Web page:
CineSavant Column

Saturday January 13, 2024



Correspondent Michael McQuarrie comes through with yet another ‘drive through Los Angeles’ link from a site called Vivid History. The best of these look like 35mm background plates, used for rear-projection in movie scenes of people in taxicabs, etc. Part of this one has three passes on the same street, to make separate side-angle cuts to the driver and passenger.

It’s called Los Angeles 1960s, Hollywood and Downtown … and was possibly filmed in the Spring or Summer of 1961. I confess that I wanted to show it because it features some movie marquees and a stretch of Santa Monica Blvd. just north of CineSavant Central — but a full ten years before I came to ‘the big city.’

Following editorial habit, I made screening notes that may / may not be of interest. Just looking at the cars, the people and the incredible variety of businesses is interest enough for me:

00:00  Hollywood. Heading East on Santa Monica Blvd between Wilton and Van Ness.
00:45  Hollywood Forever Cemetery — before strip malls were added facing Santa Monica Blvd., the cemetery had a grass lawn extending all the way to Gower Street.
01:14  Gower Street — CineSavant Central is about ten blocks to the South.
02:05  Downtown Los Angeles. Heading North on Hill Street at 9th.
02:54  8th Street – William Castle’s Homicidal and Allan Dwan’s Most Dangerous Man Alive are playing at the Hill Street theater. It was demolished in 1965.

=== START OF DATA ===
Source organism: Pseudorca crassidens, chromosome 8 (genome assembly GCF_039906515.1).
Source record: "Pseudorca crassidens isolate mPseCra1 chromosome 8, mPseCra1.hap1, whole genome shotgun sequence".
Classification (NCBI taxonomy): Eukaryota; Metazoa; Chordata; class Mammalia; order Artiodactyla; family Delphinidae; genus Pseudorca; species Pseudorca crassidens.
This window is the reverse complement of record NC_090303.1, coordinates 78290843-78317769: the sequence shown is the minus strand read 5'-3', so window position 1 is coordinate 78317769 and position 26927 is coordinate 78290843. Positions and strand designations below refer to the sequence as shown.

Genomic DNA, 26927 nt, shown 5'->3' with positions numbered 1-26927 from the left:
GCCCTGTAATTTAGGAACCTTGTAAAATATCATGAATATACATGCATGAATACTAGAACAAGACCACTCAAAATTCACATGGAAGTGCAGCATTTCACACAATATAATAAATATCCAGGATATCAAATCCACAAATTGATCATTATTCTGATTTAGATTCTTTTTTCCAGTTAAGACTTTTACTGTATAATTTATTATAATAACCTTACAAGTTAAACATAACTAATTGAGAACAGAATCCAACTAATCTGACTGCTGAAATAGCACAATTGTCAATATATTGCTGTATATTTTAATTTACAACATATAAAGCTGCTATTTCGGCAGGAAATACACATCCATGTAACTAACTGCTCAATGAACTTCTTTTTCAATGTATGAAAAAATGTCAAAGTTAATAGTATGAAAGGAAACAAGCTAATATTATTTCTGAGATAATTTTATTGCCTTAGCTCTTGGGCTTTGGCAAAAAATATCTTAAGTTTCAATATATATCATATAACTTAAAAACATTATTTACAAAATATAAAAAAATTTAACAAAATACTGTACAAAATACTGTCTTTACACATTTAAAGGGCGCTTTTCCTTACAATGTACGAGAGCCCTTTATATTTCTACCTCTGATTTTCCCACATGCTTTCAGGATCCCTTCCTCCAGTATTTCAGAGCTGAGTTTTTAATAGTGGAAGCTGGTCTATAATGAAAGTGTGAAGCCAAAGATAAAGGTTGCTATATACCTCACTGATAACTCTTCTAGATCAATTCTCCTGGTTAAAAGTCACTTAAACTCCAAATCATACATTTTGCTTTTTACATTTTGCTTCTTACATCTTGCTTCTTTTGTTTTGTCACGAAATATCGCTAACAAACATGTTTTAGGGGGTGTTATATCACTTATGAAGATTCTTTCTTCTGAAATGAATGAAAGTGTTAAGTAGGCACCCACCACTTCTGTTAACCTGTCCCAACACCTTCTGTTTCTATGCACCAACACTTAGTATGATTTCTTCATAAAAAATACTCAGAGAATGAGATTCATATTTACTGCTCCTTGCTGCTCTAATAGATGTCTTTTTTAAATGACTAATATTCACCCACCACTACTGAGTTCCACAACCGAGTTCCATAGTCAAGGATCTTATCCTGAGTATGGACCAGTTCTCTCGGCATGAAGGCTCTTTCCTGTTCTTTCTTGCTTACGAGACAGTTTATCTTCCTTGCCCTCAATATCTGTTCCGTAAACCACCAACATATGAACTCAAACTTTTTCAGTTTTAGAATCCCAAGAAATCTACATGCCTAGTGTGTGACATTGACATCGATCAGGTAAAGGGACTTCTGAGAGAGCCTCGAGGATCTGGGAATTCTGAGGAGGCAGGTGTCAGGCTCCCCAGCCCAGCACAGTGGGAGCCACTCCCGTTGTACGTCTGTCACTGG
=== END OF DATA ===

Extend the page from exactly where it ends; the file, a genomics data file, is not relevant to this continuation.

03:24  7th Street – Marlon Brando’s One-Eyed Jacks playing on the right at the Warner Downtown, at this time called the Warrens Theater.
03:46  6th street on the left, the Paramount theater is closed and boarded up pending demolition. Pershing Square is on the right.
04:10  Elizabeth Taylor’s Butterfield 8 is playing at the Town, with a second feature we can’t make out. In 1966 it became Dan Sonney and Dave Friedman’s first Pussycat Theater.
04:59  New angle Hill Street going North again raking Right, starting at 7th.
05:10  One-Eyed Jacks playing, again; 2nd feature is Young Jesse James.
05:33  Pershing Square begins at 6th.
06:36  New angle Hill Street going North again raking Left, starting at 7th.
07:38  Butterfield 8 playing at the Town.
07:50  Unidentified beach-side boulevard. It looks like Venice, but the roads may all have been redone — could be another beach town, too.



The best literature on Film Noir is readily available in the Film Noir Foundation’s magazine, Noir City.

The latest issue is out, Number 39, and once again the level of writing, research and style is unsurpassed. Editor in Chief Imogen Sara Smith oversees a sharp 60 pages of concentrated film history, for publisher Eddie Muller; we particularly like the layouts designed by Michael Kronenberg, that evoke the heyday of great film magazines of the past, almost all of them extinct.

Featured articles this month focus on Hit Men in movies, (Danilo Castro), a look at the career of Jean Hagen (Steve Kronenberg), the Crime Pictures of director Bob Rafelson (Peter Tonguette) and Nick Gomez (Rachel Walther) and Christmas-themed Noir (Jeremy Arnold). The reliable Sean Axmaker reviews some new Blu-ray releases.

The Noir City news page has the info to subscribe, and to see the new issue’s full contents page.



And Michael McQuarrie sends us yet another link we can’t pass up:

A tourist page touts a terrific stopover destination at the Schilthorn, in the Bernese Alps, Switzerland. A company advertises cablecar rides (four separate lifts?) to the summit of the Schilthorn, at 2,970 meters up.

The James Bond Connection is very much a part of the come-on, with a ‘James Bond Brunch’ and a ‘Piz Gloria afternoon platter.’ Yes, this mountaintop eyrie is the spectacular location for much of the 1969 Danjaq thriller On Her Majesty’s Secret Service, starring George Lazenby. It doesn’t look like the easiest place to film a one-man documentary, let alone a lavish epic with a big cast and crew.

The showoff web page is called Swiss Skyline.

Thanks for reading! — Glenn Erickson